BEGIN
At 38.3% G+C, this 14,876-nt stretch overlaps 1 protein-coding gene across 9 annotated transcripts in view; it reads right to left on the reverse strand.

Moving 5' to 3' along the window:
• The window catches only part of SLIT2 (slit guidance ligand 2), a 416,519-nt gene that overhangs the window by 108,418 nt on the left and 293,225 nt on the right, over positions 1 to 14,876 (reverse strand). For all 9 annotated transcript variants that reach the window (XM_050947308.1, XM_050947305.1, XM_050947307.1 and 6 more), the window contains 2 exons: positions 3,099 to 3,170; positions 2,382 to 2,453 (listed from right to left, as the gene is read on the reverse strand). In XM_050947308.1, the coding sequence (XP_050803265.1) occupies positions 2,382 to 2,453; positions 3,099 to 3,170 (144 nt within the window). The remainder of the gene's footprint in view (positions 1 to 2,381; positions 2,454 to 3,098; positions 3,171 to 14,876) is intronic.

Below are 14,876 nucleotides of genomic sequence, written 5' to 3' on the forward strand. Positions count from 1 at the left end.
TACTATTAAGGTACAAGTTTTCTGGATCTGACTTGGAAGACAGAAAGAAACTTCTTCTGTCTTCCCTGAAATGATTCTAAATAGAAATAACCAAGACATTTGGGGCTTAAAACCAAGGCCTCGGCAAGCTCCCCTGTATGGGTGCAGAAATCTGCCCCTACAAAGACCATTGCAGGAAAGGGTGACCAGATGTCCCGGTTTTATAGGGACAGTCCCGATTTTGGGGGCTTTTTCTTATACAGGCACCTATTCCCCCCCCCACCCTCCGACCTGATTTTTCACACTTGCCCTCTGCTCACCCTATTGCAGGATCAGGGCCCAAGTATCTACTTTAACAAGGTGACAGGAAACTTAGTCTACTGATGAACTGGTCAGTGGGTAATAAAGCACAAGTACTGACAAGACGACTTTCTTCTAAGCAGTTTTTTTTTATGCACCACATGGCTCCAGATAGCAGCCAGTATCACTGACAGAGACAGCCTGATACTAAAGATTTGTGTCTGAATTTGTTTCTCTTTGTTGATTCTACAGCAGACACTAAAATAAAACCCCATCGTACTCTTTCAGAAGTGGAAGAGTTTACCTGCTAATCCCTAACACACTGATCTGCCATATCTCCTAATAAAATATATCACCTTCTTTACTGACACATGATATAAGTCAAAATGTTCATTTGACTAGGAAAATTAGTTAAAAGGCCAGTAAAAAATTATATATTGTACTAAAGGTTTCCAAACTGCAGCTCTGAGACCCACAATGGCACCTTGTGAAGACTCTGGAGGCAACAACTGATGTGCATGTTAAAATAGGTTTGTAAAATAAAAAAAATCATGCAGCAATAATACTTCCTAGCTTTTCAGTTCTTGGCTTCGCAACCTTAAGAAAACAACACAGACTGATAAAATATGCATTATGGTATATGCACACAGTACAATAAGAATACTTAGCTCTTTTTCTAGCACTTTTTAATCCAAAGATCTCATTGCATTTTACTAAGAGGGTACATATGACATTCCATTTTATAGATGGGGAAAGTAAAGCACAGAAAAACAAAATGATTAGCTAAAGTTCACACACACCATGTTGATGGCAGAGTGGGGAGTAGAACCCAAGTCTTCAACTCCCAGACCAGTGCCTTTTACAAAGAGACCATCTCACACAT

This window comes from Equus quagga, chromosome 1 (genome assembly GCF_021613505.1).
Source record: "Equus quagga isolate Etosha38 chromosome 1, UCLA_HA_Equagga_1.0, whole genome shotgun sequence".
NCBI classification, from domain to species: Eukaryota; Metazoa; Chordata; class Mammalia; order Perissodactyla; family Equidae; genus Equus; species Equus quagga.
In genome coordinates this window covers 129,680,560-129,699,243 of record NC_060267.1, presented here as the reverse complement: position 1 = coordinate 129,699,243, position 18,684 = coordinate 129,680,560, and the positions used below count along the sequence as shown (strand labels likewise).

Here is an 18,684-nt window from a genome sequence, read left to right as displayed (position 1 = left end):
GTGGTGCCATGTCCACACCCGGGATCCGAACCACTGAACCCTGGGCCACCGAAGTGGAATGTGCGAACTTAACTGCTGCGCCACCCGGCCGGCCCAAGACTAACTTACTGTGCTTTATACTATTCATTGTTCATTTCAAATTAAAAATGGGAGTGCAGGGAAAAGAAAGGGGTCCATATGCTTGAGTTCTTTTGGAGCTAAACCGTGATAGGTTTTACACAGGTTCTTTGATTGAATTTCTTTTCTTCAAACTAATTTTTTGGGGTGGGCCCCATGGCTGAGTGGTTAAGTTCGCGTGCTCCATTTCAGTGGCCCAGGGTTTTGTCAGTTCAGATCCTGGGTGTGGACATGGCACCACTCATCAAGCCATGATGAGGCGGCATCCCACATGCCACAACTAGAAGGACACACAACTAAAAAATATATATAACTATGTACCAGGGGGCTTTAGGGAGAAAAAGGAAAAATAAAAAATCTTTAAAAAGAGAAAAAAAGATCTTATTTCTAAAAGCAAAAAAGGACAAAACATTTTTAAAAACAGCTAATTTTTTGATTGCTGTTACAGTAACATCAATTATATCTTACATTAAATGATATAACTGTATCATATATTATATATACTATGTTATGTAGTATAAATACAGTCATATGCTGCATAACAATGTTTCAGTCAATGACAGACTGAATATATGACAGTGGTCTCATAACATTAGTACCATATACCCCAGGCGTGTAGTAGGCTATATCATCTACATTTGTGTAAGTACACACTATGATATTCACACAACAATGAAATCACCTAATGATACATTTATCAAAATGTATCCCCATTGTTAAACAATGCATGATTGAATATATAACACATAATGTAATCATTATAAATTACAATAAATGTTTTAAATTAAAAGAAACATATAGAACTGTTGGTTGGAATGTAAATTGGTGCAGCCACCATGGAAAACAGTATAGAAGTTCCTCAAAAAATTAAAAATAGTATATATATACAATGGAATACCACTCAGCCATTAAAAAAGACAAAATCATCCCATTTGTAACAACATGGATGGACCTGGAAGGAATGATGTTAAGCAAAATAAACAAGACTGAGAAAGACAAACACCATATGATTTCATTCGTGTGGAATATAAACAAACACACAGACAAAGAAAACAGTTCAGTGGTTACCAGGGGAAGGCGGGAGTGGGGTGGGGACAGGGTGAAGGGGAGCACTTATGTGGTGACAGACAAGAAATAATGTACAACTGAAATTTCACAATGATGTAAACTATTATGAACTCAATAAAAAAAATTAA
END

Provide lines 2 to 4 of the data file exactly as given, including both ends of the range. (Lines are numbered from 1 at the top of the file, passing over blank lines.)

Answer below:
Moving 5' to 3' along the window:
• The window catches only part of SLIT2 (slit guidance ligand 2), a 416,519-nt gene that overhangs the window by 108,418 nt on the left and 293,225 nt on the right, over positions 1 to 14,876 (reverse strand). For all 9 annotated transcript variants that reach the window (XM_050947308.1, XM_050947305.1, XM_050947307.1 and 6 more), the window contains 2 exons: positions 3,099 to 3,170; positions 2,382 to 2,453 (listed from right to left, as the gene is read on the reverse strand). In XM_050947308.1, the coding sequence (XP_050803265.1) occupies positions 2,382 to 2,453; positions 3,099 to 3,170 (144 nt within the window). The remainder of the gene's footprint in view (positions 1 to 2,381; positions 2,454 to 3,098; positions 3,171 to 14,876) is intronic.

Below are 14,876 nucleotides of genomic sequence, written 5' to 3' on the forward strand. Positions count from 1 at the left end.